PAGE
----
Friday, 5 April 2013

Cults In Space

So yesterday we looked at Pitch Black, the tense, claustrophobic introduction to the life of Riddick. Today we look at the next step in his life; the universe-exploring adventures that followed the end events of Pitch Black. Expect it to be bigger and, well, not as good. This is The Chronicles Of Riddick.

Things happen. That is a basic summary of Chronicles Of Riddick. In a bit more detail, Riddick (Vin Diesel) is on the run from a bounty looming over his head. He takes out a mercenary ship captained by Toombs (Nick Chinlund) and, upon stealing the ship, flies to Helion Prime, where the bounty originated, and is reunited with Imam (Keith David). Then a deadly race of, well, super religious cult-type people called Necromongers invade the planet and plan on converting everyone to their religion. Riddick refuses and escapes the Lord Marshal (Colm Feore) and Purifier's (Linus Roache) plan to find out more about his past (which is all handily revealed throughout the film by a prophecy spirit type thing...). Riddick escapes but, conveniently, is caught Toombs who takes him off to a prison-planet called Crematoria where, super conveniently, Jack (Alexa Davalos) (now called Kyra) is incarcerated. The Necromongers try to track Riddick with the help, or hinderance, of the Air Elemental, Aereon (Dame Judi Dench), whilst Vaako and Dame Vaako (Karl Urban and Thandie Newton respectively) make a plan, for some reason, to kill the Lord Marshal. I think. There was probably a reason for that but it was lost in and amongst all the other confusing nonsense. There is a cult that do not really like Riddick... That's about it.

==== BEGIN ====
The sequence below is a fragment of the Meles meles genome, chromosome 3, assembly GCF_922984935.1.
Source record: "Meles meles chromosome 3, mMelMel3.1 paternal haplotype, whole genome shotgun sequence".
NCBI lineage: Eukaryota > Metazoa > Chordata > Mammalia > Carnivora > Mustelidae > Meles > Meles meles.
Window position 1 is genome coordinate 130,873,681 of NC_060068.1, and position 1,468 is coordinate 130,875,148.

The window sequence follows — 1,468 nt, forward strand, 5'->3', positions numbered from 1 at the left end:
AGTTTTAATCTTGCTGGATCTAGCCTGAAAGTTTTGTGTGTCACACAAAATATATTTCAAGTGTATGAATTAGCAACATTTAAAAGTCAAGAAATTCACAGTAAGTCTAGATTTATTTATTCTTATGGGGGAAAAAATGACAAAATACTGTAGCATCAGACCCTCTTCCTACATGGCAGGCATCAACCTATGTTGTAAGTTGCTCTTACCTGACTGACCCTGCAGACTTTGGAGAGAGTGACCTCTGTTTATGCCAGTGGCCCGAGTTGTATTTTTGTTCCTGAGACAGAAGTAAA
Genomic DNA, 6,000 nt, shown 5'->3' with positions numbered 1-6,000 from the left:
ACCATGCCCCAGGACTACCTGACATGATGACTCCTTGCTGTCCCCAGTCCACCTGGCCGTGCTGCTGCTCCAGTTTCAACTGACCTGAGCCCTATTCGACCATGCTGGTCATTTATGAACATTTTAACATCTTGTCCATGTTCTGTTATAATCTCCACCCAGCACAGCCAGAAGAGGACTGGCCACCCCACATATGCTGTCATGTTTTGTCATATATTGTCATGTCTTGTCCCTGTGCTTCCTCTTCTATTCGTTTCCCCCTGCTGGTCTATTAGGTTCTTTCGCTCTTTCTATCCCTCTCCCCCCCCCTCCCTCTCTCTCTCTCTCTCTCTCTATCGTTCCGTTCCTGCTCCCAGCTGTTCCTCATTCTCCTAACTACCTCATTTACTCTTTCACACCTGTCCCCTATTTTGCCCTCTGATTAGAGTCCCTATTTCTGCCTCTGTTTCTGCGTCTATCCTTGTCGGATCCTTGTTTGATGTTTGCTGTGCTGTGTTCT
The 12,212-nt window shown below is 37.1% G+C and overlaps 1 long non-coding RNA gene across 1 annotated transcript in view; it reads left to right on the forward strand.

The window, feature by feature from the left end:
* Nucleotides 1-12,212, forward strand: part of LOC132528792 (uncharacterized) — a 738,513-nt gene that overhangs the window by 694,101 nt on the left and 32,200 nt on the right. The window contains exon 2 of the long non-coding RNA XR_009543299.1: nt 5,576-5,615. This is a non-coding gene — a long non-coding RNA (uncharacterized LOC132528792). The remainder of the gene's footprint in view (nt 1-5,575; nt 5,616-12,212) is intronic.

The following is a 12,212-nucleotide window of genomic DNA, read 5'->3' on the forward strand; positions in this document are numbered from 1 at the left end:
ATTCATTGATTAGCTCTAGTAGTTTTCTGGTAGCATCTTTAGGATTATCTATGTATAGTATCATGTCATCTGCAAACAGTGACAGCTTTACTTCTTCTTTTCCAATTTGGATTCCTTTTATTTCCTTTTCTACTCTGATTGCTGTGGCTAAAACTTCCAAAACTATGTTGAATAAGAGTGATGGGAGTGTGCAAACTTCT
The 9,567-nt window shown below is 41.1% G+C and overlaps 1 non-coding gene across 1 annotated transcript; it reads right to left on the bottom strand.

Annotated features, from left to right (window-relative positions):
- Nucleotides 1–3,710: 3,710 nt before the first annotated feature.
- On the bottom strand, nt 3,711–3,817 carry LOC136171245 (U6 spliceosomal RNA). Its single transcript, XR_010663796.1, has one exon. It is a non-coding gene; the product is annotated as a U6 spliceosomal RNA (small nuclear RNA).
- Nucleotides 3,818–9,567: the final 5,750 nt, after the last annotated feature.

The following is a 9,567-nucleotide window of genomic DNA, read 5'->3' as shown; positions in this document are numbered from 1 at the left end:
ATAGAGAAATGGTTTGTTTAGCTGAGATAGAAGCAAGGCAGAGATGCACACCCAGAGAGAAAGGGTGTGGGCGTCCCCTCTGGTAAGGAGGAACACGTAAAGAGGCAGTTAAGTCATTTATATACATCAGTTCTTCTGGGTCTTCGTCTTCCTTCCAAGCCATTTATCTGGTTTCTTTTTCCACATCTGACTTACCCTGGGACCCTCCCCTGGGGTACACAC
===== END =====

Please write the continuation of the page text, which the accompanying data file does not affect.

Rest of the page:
Riddick's brief stint as Santa didn't work out.

It is hard to know where to start with Chronicles of Riddick... Vin Diesel is reprising his role as Riddick, and keeps the same cool, cockiness that he originally portrayed, but loses the creepy. A lot of the issues with the film come from difficulty following what is going on. There is too much happening to fully appreciate anyone's performance individually. No one performs poorly, but nothing shines either. The plot, as one may have guessed, is overly complex, with six or seven plot lines entwining, but not enough time is spend on anything. Who is the prophecy fairy person? How do some people seem to be able to suddenly stop being brainwashed? Why do the Vaakos want to kill the Lord Marshal? Something about Vaako becoming Lord Marshal himself, it seems. There are a lot of questions that have answers, but they are buried somewhere beneath all of the rubbish piled on top. Everything that made Pitch Black excellent was forgotten in Chronicles of Riddick; the tension, the fear, the suspense, the well written dialogue, the basic plot. It was all gone.

For an intergalactic army, the Necromongers are pretty Medieval.

Not to say the film has nothing going for it. From a purely aethstetic point of view, the action is captivating, and the scenery is beautiful. It is just a disappointment that the context around the visually effective moments is lost in the confusing plot. Perhaps a suitable way to watch Chronicles of Riddick is with the mute function of your television put to good use. Everything really is bigger, but in no way better.

A short review for you all. Let us live in hope that Riddick (2013) will learn from Chronicles mistakes and Pitch Black's merits.

Best Bit? Watching Kyra and Riddick play who is the best killer is the simply the most enjoyable moment of the film. Mindless action that needs no explanation.

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